Advent 1b, November 30, 2014

December 1, 2014

Blue Sunday
Mark 13:24-37

13:24 “But in those days, after that suffering, the sun will be darkened, and the moon will not give its light, 25 and the stars will be falling from heaven, and the powers in the heavens will be shaken. 26 Then they will see ‘the Son of Man coming in clouds’ with great power and glory. 27 Then he will send out the angels, and gather his elect from the four winds, from the ends of the earth to the ends of heaven. 28 “From the fig tree learn its lesson: as soon as its branch becomes tender and puts forth its leaves, you know that summer is near. 29 So also, when you see these things taking place, you know that he is near, at the very gates. 30 Truly I tell you, this generation will not pass away until all these things have taken place. 31 Heaven and earth will pass away, but my words will not pass away. 32 “But about that day or hour no one knows, neither the angels in heaven, nor the Son, but only the Father. 33 Beware, keep alert; for you do not know when the time will come. 34 It is like a man going on a journey, when he leaves home and puts his slaves in charge, each with his work, and commands the doorkeeper to be on the watch. 35 Therefore, keep awake–for you do not know when the master of the house will come, in the evening, or at midnight, or at cockcrow, or at dawn, 36 or else he may find you asleep when he comes suddenly. 37 And what I say to you I say to all: Keep awake.”

In the 1940s, my grandparents built a little lake and lake-house in the woods up on Crowley’s Ridge. To get there you would turn off Highway 64B about 3 miles east of Wynne onto a dirt road that wound through an apple orchard. When you came out of the orchard you would go down a short piece and then cross a low-water bridge (which is basically a slab of concrete that the creek flows both over and under) – then you would climb this steep hill that felt like it went straight up. When you got to the crest of the hill you had to hope there was a road on the other side and there was. There was a one lane path on top of a levee that cut across the lake, and the last adventure was to cross a narrow metal bridge that went over a cut in the levee that connected the two sides of the lake.

You may not fully visualize this trek, but what you need to understand is that while this piece of property wasn’t very far from town it was quite a journey to get there. It wasn’t exactly treacherous, but it tested your nerves to drive through the creek, up a steep hill with a blind pinnacle and across a bridge that wasn’t much wider than a car. And it was worth the effort. It was a wonderful little spot on the planet.

I did a lot of fishing out there with my grandfather, and as I was growing up my parents arranged many gatherings out there with other families with kids during summer evenings which was great – even though it was a spooky place for a kid at night. My family and I never spent the night out there, but it had two little bedrooms and a bathroom with a metal shower stall. It was a great little get-away place, and I loved going out there.

One summer when I was in college I convinced my parents to let my friend, Richard, and I stay out there. They didn’t really like the idea, but they let us, and it was an interesting experience. Honestly, it remained a somewhat frightening place to be at night, but it was fun to live in that relatively exotic location. The cabin had running water and electricity, but there wasn’t a land line for a phone out there, and of course cell phones were unimaginable in the late 70’s. So between the circuitous route and the lack of communication you felt pretty isolated when you were out there.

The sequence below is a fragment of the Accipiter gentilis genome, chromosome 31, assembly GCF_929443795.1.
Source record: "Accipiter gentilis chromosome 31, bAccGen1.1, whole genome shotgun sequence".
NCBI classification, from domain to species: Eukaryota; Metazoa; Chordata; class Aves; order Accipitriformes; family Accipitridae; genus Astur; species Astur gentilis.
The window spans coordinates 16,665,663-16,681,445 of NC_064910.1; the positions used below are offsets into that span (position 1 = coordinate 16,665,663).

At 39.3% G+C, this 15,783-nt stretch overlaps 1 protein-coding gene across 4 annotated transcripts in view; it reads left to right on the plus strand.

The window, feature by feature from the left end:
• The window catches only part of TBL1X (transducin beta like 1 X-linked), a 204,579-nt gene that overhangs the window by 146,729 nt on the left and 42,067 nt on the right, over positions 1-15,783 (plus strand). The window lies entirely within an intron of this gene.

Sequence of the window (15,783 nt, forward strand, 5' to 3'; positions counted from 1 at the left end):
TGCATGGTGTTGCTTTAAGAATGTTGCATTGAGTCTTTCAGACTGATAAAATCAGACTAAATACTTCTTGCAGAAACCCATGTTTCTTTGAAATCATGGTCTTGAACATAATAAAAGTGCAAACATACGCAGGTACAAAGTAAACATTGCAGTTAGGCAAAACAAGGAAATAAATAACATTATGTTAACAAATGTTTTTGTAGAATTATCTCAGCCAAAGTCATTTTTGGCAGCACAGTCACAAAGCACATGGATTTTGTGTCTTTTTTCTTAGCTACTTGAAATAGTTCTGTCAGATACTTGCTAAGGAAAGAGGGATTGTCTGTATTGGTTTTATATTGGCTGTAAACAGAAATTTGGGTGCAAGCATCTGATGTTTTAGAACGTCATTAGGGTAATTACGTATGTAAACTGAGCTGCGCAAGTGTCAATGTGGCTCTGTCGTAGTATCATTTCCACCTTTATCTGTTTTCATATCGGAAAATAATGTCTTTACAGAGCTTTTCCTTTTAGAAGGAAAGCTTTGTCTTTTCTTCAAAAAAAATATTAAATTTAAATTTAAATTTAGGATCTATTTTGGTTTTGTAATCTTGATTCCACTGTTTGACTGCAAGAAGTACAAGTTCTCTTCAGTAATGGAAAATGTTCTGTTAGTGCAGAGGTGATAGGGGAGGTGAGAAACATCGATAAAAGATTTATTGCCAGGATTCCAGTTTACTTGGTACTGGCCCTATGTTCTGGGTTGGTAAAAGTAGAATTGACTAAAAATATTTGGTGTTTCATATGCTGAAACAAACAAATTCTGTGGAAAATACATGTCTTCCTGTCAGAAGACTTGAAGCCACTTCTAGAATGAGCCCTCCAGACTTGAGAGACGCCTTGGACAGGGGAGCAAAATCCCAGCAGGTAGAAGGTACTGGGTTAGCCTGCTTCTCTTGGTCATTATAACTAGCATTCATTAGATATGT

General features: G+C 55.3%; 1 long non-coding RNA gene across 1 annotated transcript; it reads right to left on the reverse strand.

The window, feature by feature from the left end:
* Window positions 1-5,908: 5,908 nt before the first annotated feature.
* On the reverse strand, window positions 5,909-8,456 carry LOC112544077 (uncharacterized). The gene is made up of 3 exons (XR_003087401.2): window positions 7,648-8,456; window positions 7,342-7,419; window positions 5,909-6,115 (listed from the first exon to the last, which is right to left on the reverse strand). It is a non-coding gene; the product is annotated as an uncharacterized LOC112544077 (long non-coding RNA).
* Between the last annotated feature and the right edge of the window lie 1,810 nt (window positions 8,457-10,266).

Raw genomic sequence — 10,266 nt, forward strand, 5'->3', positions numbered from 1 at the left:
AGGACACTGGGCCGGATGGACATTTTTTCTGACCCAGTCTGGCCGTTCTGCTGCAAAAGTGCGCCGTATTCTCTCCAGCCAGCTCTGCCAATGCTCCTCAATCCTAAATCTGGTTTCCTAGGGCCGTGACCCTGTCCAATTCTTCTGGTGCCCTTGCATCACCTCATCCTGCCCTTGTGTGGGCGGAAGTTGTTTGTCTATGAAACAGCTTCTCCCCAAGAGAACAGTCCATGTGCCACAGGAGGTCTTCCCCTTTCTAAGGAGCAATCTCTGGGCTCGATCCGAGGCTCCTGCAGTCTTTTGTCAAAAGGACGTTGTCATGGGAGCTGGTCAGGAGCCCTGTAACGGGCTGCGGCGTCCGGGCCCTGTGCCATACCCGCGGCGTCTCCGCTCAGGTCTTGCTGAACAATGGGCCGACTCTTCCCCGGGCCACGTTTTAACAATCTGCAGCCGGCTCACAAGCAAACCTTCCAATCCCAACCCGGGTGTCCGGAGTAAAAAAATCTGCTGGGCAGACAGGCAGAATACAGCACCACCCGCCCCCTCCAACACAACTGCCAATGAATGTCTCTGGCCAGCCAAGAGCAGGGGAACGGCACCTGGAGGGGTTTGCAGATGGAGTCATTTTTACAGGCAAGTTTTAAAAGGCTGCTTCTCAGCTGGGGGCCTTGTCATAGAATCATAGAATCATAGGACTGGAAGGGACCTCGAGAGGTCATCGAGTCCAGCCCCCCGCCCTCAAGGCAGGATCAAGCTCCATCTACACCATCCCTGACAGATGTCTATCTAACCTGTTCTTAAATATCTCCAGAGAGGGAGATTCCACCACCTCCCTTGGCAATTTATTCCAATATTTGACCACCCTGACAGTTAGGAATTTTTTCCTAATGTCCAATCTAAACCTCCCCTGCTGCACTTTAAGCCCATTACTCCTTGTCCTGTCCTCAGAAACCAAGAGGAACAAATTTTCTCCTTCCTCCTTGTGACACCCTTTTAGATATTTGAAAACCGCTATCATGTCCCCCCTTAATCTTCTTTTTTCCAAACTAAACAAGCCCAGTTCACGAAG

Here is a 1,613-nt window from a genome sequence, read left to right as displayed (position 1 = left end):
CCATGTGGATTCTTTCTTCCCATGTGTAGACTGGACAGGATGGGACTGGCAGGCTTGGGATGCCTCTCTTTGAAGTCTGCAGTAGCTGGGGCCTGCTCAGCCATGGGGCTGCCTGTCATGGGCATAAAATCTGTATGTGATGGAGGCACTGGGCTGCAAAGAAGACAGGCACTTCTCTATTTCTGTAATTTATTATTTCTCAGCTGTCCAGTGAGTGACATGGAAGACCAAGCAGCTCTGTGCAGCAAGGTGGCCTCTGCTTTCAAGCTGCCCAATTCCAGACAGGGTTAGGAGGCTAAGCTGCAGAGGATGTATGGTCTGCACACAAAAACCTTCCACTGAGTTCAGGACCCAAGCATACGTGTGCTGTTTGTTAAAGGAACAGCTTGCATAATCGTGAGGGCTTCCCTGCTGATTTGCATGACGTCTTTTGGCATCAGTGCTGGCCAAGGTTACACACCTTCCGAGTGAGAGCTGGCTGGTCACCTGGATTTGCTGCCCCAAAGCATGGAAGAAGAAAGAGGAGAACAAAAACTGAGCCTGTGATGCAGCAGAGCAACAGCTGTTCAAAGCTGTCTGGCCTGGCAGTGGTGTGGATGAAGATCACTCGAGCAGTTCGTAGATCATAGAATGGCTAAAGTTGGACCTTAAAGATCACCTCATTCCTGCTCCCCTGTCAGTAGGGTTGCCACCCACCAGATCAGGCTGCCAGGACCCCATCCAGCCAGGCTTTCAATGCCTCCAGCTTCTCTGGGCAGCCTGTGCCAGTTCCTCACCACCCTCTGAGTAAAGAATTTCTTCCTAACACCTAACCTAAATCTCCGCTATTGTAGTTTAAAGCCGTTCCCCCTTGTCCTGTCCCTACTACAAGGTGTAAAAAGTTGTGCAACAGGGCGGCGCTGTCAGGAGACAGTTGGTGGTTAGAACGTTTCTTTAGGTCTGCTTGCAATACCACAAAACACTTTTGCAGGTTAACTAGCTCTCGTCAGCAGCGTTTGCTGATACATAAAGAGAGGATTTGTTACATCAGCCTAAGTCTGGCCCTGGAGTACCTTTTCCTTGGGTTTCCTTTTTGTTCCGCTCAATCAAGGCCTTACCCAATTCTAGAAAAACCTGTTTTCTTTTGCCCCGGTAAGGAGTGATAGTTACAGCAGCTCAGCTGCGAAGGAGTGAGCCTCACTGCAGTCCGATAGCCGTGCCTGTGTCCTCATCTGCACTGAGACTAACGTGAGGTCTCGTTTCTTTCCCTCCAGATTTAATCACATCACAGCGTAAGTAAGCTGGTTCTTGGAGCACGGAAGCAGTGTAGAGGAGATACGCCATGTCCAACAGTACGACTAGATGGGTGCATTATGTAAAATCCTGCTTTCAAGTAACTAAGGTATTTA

Near the end of that summer I left town for a couple of weeks, and when I got back I decided to ride my bicycle out there one afternoon to check on things. I got out there and when I walked in I encountered what can almost be described as a bad apocalyptic vision. The cabin was in total disarray. Most of the wooden furniture was stacked up in one corner with magazine pages wadded and stuffed in various places between the pieces – ready for torching you might say. Liquor advertisements had been torn from magazines and stuck on the walls where pictures had formerly been hanging, and in other places there was white paint randomly brushed on the dark paneled walls.

There was sort of a cot in the middle of the main room under a ceiling fan, and the door that led to the back part of the cabin where the bedrooms and bathroom were was shut – which was unusual. I walked over to the kitchen area of the big room, and that’s when I noticed that there was a pan of water boiling on the stove.

That was the moment I decided I needed to get out of there. Needless to say, I rode home pretty quickly. I called the sheriff’s office and they made arrangements for me to ride out there with a couple of officers. We tore out there in the squad car and they entered the cabin with guns drawn. They even kicked open the door to those back rooms in that classic cop-fashion, but it wasn’t latched so they didn’t have to break anything. Nobody was there, but they examined the situation and asked me several questions. And as the main officer was writing up the report and going over the facts of the situation I came to realize how close to an episode of Mayberry this was because the officer suddenly looked up at me and said, You know – I believe that guy’s been staying out here!